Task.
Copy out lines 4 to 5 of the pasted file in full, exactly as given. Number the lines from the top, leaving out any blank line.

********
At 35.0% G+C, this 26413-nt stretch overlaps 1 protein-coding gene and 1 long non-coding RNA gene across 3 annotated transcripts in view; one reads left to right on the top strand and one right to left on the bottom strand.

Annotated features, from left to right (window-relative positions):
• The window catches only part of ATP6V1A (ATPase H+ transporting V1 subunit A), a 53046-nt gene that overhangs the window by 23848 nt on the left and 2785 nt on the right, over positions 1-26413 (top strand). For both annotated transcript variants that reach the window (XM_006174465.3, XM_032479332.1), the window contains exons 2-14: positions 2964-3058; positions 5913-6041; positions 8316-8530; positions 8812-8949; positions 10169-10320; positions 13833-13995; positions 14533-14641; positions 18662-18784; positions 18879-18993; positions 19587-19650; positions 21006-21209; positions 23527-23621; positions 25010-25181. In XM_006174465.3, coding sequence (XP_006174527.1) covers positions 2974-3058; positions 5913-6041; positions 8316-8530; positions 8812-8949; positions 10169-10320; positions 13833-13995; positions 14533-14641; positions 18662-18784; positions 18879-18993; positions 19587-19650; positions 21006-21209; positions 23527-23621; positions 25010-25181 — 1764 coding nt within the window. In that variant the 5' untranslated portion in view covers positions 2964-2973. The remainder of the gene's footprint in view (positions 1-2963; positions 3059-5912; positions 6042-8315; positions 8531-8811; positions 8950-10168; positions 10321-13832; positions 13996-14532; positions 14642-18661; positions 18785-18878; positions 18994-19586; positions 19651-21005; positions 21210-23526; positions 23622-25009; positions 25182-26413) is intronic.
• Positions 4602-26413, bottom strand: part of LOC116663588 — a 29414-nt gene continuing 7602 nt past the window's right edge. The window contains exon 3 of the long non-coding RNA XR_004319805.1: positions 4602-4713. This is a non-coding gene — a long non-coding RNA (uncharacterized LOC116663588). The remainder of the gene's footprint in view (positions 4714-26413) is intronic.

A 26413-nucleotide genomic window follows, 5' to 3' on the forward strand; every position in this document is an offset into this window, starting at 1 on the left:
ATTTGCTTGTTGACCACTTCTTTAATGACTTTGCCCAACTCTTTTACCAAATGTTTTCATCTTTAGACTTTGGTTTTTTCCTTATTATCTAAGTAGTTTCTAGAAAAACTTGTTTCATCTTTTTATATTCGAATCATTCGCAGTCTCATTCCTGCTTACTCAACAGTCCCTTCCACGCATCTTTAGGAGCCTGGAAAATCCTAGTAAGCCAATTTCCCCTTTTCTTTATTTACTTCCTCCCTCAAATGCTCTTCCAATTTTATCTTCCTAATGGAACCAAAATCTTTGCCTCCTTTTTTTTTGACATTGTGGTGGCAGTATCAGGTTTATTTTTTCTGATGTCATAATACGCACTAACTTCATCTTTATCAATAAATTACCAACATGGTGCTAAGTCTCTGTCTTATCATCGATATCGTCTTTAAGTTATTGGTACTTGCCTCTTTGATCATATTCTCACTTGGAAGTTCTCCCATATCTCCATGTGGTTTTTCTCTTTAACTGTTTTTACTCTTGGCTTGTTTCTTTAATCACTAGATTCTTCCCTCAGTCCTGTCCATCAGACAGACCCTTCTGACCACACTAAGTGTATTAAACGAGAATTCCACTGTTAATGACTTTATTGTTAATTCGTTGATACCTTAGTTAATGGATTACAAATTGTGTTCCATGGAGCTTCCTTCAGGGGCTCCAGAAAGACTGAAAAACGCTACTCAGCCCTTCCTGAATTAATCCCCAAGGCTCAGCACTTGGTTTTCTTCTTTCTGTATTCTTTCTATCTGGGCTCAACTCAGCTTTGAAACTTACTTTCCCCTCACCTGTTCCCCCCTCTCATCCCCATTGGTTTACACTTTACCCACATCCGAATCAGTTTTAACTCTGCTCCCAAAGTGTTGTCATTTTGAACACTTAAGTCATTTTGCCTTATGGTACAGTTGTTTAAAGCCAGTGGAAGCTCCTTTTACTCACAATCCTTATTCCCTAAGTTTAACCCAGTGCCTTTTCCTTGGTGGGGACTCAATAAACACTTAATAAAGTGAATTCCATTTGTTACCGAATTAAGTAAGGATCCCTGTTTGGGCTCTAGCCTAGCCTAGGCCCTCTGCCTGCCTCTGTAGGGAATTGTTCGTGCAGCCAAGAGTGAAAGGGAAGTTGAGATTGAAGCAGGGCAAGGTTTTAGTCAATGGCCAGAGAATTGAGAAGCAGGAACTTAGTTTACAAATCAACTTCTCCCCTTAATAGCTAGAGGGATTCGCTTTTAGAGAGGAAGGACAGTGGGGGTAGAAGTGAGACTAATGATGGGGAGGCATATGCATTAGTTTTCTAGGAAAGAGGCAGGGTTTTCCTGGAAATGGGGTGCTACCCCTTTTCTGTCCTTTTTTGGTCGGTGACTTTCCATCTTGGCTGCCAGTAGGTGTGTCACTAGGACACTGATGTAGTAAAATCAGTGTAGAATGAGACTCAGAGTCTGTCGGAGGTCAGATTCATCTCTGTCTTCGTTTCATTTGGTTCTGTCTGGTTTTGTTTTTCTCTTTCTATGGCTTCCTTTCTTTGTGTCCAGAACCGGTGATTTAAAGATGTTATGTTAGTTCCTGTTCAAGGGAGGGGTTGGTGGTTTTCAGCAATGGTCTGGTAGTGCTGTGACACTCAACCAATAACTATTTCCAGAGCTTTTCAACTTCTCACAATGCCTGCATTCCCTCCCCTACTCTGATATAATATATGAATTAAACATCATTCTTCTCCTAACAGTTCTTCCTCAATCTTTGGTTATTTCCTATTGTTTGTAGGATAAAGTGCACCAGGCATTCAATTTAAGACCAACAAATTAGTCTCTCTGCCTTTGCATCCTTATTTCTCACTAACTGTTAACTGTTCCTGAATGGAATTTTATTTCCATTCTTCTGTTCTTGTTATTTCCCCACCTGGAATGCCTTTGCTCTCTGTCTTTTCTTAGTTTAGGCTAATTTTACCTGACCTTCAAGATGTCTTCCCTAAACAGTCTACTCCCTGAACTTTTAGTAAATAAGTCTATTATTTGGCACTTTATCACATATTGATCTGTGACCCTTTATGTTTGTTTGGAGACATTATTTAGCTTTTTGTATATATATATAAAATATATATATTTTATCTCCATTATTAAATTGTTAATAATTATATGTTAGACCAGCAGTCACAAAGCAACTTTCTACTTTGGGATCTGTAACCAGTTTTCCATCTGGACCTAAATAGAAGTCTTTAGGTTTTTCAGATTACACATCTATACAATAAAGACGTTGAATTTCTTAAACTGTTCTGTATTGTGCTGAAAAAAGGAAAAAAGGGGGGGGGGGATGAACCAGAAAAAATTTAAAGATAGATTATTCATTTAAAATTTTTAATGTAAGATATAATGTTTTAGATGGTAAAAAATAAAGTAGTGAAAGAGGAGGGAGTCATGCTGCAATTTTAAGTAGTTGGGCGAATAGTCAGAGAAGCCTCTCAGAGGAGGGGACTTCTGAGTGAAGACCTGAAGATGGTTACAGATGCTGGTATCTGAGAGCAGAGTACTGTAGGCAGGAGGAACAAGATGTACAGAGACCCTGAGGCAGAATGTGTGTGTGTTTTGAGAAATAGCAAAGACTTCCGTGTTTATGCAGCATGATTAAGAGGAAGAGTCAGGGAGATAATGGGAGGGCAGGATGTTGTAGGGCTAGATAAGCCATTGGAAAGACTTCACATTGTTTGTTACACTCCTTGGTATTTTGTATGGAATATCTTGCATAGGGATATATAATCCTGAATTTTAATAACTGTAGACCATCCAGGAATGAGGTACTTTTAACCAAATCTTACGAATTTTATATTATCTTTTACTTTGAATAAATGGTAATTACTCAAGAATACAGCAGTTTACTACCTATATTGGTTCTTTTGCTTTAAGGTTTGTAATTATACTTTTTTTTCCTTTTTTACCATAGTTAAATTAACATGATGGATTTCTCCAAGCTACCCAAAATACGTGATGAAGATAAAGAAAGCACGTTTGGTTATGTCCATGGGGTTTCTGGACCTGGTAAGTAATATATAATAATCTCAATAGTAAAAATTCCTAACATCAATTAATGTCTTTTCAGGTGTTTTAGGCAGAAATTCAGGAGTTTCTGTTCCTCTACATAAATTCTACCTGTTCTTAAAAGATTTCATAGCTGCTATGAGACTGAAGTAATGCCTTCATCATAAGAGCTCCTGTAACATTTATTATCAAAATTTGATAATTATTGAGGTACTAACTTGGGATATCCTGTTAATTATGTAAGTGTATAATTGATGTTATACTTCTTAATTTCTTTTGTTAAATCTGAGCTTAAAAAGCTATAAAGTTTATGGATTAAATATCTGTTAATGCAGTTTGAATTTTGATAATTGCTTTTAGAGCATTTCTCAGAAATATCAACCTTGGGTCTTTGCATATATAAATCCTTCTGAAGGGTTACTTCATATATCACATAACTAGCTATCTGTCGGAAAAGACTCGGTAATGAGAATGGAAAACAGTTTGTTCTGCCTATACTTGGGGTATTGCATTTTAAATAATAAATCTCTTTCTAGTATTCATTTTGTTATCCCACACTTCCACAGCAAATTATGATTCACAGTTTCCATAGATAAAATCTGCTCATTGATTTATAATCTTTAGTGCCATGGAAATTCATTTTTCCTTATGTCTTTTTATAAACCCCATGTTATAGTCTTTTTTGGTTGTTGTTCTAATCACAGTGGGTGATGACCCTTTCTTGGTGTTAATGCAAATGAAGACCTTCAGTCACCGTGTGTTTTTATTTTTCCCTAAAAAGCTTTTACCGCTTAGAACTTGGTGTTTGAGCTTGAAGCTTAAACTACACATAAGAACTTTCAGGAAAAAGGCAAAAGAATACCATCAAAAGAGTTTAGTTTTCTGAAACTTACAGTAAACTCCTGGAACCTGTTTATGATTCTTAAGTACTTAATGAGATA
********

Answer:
• Positions 4602-26413, bottom strand: part of LOC116663588 — a 29414-nt gene continuing 7602 nt past the window's right edge. The window contains exon 3 of the long non-coding RNA XR_004319805.1: positions 4602-4713. This is a non-coding gene — a long non-coding RNA (uncharacterized LOC116663588). The remainder of the gene's footprint in view (positions 4714-26413) is intronic.

A 26413-nucleotide genomic window follows, 5' to 3' on the forward strand; every position in this document is an offset into this window, starting at 1 on the left: